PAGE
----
Sufficiently warmed by chiles and coffee, we found thousands of Sandhill Cranes and Snow Geese at the Bernardo management area. After exploring the small refuge for a couple of hours we returned to Bosque del Apache and wandered around the desert garden at the visitor’s center. There we found a terrific diversity of birds, plant life and a begging bunny. The afternoon found us on the North Loop again where we were dazzled by the amount of wildlife and spectacular scenery. As the sun began to set, the low angle of light provided an entirely different perspective to the landscape.

We remained until dark and returned to the hotel once again deliriously exhausted.

A few of our memories follow.

 

About 40  minutes before sunrise, Snow Geese resting on the “Flight Deck” pond. From this angle you can only see a small part of nearly a thousand birds who spent the night here.

Bosque del Apache

 

Ten minutes after dawn and just after a fly-over of tens of thousands of geese, the Snow Geese in front of us “blast off” to join the massive airborne flock.

Bosque del Apache

 

Thirty minutes after sunrise, hundreds of Snow Geese – and one Northern Shoveler – rest at the South Crane Pool before leaving in small groups to search for corn fields where they will spend the day feeding.

Bosque Del Apache

 

As large numbers of geese take off from the Crane Pool, the noise and motion is exciting to witness!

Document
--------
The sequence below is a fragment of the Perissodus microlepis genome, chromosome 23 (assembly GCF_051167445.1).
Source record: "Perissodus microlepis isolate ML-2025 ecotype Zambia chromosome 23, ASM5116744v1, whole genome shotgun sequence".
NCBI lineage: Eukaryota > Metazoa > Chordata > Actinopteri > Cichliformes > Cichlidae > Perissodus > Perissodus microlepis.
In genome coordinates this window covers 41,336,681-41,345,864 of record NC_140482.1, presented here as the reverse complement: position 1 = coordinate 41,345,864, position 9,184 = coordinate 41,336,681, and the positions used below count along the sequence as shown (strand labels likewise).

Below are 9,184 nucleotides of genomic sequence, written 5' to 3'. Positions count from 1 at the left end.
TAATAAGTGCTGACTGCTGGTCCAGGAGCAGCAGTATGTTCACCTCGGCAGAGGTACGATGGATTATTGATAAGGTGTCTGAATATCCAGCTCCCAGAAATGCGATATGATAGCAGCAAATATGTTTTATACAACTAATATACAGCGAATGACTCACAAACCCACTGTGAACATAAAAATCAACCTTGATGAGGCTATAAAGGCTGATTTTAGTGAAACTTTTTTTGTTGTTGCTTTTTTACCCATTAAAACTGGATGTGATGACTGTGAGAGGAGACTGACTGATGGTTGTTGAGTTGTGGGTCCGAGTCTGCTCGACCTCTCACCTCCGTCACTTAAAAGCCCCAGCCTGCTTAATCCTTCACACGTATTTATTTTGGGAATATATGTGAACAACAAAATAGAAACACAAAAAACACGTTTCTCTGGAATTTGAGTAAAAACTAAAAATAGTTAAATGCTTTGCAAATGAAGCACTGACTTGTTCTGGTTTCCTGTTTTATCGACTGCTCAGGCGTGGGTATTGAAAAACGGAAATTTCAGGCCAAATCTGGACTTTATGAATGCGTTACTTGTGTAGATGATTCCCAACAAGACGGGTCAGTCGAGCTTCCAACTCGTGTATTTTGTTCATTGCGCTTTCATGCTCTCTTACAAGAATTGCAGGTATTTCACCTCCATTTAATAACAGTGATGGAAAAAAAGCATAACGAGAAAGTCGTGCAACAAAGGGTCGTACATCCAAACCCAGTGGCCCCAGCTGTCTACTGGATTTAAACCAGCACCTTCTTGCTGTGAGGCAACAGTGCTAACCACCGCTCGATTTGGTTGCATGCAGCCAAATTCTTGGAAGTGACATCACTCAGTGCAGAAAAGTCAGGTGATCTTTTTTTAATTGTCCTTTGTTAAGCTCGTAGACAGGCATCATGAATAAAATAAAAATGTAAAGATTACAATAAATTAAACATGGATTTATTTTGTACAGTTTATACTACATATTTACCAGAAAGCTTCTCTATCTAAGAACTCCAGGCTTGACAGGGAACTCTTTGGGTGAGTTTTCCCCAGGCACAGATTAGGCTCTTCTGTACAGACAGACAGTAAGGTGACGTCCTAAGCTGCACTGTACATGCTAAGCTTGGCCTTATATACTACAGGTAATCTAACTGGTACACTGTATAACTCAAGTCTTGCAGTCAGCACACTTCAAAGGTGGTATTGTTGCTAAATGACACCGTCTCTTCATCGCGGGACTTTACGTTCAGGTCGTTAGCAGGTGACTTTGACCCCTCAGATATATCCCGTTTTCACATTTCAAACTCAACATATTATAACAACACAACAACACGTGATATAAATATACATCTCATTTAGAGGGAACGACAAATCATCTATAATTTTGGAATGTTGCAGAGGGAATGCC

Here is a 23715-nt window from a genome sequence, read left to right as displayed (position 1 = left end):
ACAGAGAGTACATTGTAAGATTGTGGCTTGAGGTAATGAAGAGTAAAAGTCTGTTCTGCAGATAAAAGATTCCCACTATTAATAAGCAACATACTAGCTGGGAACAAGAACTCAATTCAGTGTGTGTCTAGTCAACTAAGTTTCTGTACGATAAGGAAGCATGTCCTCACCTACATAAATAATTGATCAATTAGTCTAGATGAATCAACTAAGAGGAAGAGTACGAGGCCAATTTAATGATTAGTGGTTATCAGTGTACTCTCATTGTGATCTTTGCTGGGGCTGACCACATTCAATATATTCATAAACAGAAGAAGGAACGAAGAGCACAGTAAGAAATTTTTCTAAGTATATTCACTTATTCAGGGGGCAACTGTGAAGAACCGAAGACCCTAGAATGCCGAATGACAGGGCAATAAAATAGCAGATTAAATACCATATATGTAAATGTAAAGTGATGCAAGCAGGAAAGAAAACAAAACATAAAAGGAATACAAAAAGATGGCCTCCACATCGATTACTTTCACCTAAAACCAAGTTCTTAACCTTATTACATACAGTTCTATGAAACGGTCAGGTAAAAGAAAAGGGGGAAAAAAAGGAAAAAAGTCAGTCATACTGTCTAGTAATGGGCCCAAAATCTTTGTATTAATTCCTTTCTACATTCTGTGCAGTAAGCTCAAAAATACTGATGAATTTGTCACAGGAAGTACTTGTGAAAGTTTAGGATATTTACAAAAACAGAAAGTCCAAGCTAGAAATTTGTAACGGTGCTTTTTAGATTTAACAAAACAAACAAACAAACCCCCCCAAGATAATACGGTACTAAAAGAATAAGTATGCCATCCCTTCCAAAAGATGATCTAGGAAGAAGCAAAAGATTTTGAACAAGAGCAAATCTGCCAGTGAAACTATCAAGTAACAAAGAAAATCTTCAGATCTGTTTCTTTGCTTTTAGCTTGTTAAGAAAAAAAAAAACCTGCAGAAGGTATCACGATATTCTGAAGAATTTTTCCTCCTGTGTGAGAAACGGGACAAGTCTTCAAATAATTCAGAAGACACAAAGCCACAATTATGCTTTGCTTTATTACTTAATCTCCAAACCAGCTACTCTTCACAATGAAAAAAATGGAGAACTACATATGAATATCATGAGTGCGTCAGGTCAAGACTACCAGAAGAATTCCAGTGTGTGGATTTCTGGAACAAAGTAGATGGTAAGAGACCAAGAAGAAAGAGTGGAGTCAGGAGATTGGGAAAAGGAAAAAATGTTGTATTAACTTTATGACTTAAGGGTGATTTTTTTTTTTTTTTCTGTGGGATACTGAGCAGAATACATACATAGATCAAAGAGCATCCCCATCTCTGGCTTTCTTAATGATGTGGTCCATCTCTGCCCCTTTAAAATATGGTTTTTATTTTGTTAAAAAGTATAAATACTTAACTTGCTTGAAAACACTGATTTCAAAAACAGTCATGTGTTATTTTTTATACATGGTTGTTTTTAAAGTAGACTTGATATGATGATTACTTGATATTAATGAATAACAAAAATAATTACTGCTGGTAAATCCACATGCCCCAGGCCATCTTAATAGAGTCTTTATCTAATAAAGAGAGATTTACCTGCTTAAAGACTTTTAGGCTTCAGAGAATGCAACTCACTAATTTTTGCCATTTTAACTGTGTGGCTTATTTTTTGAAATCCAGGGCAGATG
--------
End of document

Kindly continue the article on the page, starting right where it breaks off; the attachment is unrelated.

Bosque Del Apache

 

Our post-breakfast destination, Bernardo Waterfowl Management Area. Here we found thousands of Sandhill Cranes, Snow Geese and even a few other species, such as a Spotted Towhee.

Bernardo WMA

Bernardo WMA

Bernardo Wildlife Management Area

Bernardo Wildlife Management Area

 

Returning to Bosque del Apache, we discovered a small group of Green-winged Teal feeding at the South Crane Pool and I managed a long-distance shot of a male.

Bosque Del Apache

 

A stop at the visitor’s center was informative (wonderful staff!) and we really enjoyed the well-maintained desert garden where we saw:

A Verdin, the only North American member of the Penduline Tit family.

Bosque Del Apache

 

Panhandler rabbit, obviously used to getting a treat from tourists. You can tell from his frown what he received from us. (Our thanks for posing!)

Bosque Del Apache

 

Woodhouse’s Scrub Jay, only recently (2016) named a separate species from the California Scrub Jay.